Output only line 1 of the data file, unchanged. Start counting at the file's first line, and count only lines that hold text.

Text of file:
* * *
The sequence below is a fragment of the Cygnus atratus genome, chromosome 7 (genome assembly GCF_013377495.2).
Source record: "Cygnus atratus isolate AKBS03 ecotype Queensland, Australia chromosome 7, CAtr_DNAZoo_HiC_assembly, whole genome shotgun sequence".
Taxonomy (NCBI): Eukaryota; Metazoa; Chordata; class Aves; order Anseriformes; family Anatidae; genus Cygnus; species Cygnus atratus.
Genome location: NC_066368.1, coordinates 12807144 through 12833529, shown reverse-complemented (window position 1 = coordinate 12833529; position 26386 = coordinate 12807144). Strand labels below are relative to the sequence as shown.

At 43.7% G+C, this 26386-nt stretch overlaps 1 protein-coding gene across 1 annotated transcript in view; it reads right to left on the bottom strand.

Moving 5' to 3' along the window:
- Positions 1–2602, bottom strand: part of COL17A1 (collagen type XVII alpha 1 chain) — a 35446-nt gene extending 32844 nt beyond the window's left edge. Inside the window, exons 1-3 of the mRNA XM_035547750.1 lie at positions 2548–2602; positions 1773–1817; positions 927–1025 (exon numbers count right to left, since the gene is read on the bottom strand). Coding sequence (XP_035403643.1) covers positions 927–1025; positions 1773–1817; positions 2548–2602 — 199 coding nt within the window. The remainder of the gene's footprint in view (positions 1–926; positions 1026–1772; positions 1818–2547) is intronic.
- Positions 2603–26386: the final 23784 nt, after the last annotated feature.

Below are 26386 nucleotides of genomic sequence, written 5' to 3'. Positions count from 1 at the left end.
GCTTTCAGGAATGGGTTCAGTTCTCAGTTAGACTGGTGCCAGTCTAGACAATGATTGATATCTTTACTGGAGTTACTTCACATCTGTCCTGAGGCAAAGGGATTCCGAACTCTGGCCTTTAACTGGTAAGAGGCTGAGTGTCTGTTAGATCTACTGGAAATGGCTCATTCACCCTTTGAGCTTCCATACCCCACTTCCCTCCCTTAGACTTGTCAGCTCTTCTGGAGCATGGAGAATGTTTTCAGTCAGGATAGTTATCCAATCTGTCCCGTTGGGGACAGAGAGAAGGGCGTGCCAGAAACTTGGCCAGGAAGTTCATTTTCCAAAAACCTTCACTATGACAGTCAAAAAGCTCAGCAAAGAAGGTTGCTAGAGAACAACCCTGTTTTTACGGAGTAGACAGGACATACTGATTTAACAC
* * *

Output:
The sequence below is a fragment of the Cygnus atratus genome, chromosome 7 (genome assembly GCF_013377495.2).